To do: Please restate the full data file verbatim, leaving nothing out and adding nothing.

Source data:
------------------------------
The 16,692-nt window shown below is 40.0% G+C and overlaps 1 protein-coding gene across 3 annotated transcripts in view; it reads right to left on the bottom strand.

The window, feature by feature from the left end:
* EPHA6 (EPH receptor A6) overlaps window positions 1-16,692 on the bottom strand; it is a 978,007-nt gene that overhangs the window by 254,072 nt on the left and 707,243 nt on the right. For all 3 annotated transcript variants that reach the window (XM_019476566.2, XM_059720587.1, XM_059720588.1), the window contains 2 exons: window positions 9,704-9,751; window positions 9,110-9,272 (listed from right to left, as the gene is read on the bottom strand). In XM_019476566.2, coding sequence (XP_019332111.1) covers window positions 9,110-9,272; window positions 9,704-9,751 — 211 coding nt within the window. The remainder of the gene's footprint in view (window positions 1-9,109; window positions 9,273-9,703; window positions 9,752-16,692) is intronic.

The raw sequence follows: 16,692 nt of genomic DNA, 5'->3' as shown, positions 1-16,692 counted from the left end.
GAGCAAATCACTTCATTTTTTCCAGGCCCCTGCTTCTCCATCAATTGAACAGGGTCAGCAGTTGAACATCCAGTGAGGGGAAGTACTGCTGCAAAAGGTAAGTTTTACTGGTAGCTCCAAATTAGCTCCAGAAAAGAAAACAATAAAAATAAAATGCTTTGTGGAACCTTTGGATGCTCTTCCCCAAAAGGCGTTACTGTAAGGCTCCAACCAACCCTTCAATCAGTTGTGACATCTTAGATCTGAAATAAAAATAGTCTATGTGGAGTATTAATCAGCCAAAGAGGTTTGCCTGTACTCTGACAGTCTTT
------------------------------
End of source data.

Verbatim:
The 16,692-nt window shown below is 40.0% G+C and overlaps 1 protein-coding gene across 3 annotated transcripts in view; it reads right to left on the bottom strand.

The window, feature by feature from the left end:
* EPHA6 (EPH receptor A6) overlaps window positions 1-16,692 on the bottom strand; it is a 978,007-nt gene that overhangs the window by 254,072 nt on the left and 707,243 nt on the right. For all 3 annotated transcript variants that reach the window (XM_019476566.2, XM_059720587.1, XM_059720588.1), the window contains 2 exons: window positions 9,704-9,751; window positions 9,110-9,272 (listed from right to left, as the gene is read on the bottom strand). In XM_019476566.2, coding sequence (XP_019332111.1) covers window positions 9,110-9,272; window positions 9,704-9,751 — 211 coding nt within the window. The remainder of the gene's footprint in view (window positions 1-9,109; window positions 9,273-9,703; window positions 9,752-16,692) is intronic.

The raw sequence follows: 16,692 nt of genomic DNA, 5'->3' as shown, positions 1-16,692 counted from the left end.
GAGCAAATCACTTCATTTTTTCCAGGCCCCTGCTTCTCCATCAATTGAACAGGGTCAGCAGTTGAACATCCAGTGAGGGGAAGTACTGCTGCAAAAGGTAAGTTTTACTGGTAGCTCCAAATTAGCTCCAGAAAAGAAAACAATAAAAATAAAATGCTTTGTGGAACCTTTGGATGCTCTTCCCCAAAAGGCGTTACTGTAAGGCTCCAACCAACCCTTCAATCAGTTGTGACATCTTAGATCTGAAATAAAAATAGTCTATGTGGAGTATTAATCAGCCAAAGAGGTTTGCCTGTACTCTGACAGTCTTT